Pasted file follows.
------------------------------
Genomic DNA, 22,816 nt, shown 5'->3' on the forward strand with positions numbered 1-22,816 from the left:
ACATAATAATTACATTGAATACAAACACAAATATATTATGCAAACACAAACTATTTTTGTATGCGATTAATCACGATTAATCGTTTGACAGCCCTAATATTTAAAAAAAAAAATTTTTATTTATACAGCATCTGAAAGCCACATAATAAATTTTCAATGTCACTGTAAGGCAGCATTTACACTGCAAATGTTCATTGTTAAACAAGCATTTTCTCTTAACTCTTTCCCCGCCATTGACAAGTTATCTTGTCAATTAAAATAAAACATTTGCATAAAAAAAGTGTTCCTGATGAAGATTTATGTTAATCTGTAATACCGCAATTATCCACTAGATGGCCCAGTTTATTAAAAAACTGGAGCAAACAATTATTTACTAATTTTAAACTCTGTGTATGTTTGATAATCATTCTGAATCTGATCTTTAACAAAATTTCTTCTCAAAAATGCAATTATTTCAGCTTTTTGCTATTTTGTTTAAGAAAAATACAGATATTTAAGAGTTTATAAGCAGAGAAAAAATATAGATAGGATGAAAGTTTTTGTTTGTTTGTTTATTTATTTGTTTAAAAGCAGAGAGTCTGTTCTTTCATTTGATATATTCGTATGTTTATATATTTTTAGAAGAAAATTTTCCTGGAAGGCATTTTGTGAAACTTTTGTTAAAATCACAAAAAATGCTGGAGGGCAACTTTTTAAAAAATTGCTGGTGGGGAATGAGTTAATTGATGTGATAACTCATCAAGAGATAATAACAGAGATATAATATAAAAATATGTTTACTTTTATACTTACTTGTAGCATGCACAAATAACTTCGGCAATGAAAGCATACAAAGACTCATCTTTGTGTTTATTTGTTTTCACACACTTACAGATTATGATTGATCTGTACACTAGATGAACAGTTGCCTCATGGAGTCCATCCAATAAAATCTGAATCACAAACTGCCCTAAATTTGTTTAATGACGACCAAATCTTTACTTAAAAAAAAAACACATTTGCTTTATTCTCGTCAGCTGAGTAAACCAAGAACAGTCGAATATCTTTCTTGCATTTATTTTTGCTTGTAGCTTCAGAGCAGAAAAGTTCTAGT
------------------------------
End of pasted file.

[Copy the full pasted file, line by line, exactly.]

Genomic DNA, 22,816 nt, shown 5'->3' on the forward strand with positions numbered 1-22,816 from the left:
ACATAATAATTACATTGAATACAAACACAAATATATTATGCAAACACAAACTATTTTTGTATGCGATTAATCACGATTAATCGTTTGACAGCCCTAATATTTAAAAAAAAAAATTTTTATTTATACAGCATCTGAAAGCCACATAATAAATTTTCAATGTCACTGTAAGGCAGCATTTACACTGCAAATGTTCATTGTTAAACAAGCATTTTCTCTTAACTCTTTCCCCGCCATTGACAAGTTATCTTGTCAATTAAAATAAAACATTTGCATAAAAAAAGTGTTCCTGATGAAGATTTATGTTAATCTGTAATACCGCAATTATCCACTAGATGGCCCAGTTTATTAAAAAACTGGAGCAAACAATTATTTACTAATTTTAAACTCTGTGTATGTTTGATAATCATTCTGAATCTGATCTTTAACAAAATTTCTTCTCAAAAATGCAATTATTTCAGCTTTTTGCTATTTTGTTTAAGAAAAATACAGATATTTAAGAGTTTATAAGCAGAGAAAAAATATAGATAGGATGAAAGTTTTTGTTTGTTTGTTTATTTATTTGTTTAAAAGCAGAGAGTCTGTTCTTTCATTTGATATATTCGTATGTTTATATATTTTTAGAAGAAAATTTTCCTGGAAGGCATTTTGTGAAACTTTTGTTAAAATCACAAAAAATGCTGGAGGGCAACTTTTTAAAAAATTGCTGGTGGGGAATGAGTTAATTGATGTGATAACTCATCAAGAGATAATAACAGAGATATAATATAAAAATATGTTTACTTTTATACTTACTTGTAGCATGCACAAATAACTTCGGCAATGAAAGCATACAAAGACTCATCTTTGTGTTTATTTGTTTTCACACACTTACAGATTATGATTGATCTGTACACTAGATGAACAGTTGCCTCATGGAGTCCATCCAATAAAATCTGAATCACAAACTGCCCTAAATTTGTTTAATGACGACCAAATCTTTACTTAAAAAAAAAACACATTTGCTTTATTCTCGTCAGCTGAGTAAACCAAGAACAGTCGAATATCTTTCTTGCATTTATTTTTGCTTGTAGCTTCAGAGCAGAAAAGTTCTAGT